Barbecue [feature documentary]
Barbecue is about more than grilling a piece of meat. It is a deeply entrenched ritual, an act performed religiously around the world, a ceremony refined over millennia. Every culture has some form of barbecue. But what is it about cooking meat over fire a thing that brings communities and families together? Barbecue is a tool for celebration. It is the pride of nations. It is something that transcends cultural differences.
Filmmakers Matthew Salleh and Rose Tucker have travelled the globe, finding what it is that makes us human, what unites us in an increasingly uncertain world. Filmed obsessively over two years, in 13 languages, Barbecue is intimately told by those who stoke the flames and turn the meat. This is their story, told on the world stage. The result is a densely woven tapestry of thoughts and moments from a truly diverse world. With glorious cinematic images in 4K, and a full orchestral score, ‘Barbecue’ is a symphony of meat and fire told in epic detail.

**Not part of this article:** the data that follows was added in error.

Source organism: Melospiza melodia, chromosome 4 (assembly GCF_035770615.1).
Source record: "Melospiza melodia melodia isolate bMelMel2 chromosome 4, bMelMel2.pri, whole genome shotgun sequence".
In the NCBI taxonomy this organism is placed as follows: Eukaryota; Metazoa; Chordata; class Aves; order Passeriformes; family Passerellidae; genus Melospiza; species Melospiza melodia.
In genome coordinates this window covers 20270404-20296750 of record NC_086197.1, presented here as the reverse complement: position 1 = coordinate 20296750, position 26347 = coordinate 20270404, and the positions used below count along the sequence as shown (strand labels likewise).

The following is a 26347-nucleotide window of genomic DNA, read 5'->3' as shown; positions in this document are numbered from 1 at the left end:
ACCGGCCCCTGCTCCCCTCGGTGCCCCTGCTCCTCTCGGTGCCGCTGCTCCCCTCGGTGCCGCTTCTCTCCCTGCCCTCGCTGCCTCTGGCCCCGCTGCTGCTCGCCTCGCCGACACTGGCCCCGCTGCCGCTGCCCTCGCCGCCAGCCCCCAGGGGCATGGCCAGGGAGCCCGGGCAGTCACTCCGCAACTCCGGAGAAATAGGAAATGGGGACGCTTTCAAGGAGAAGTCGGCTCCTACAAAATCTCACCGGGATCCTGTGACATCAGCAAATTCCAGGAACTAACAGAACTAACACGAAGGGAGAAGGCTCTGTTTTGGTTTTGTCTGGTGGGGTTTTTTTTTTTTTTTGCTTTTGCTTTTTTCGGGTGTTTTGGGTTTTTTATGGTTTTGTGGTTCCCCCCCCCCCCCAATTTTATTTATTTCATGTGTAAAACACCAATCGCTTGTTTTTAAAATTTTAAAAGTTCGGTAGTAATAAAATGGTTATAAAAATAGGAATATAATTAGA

Barbecue looks not only to the past, but also the future. From Shisanyama in Africa, to Engangsgrill in Sweden, people light fires, gather, and talk. This isn’t just a film about food – it’s about why life is worth living. From the Syrian border to an outback town in Australia, barbecue is all around us. We celebrate life through it. We find unity in it. We discover answers through it.
“Salleh’s 4k photography is uniformly gorgeous (as a DP, he is equally attentive to pretty sunsets as to the savory colors of uncooked shawarma) and Larkin’s Philip Glass-like score is worthy of vinyl release.” – Austin Chronicle
A Matthew Salleh and Rose Tucker Film
Screen Australia Presents A Projector Films Production In Association with the South Australian Film Corporation and Urtext Films “Barbecue”
Music by Christopher Larkin Performed by the Budapest Scoring Orchestra Edited by Matthew Salleh and Rose Tucker
Sound Design & Mix by Michael Darren Sound Recordist Rose Tucker Cinematography Matthew Salleh
Co-Producer Rose Tucker Produced by Daniel Joyce Directed by Matthew Salleh
101 minutes | 4K DCP | 5.1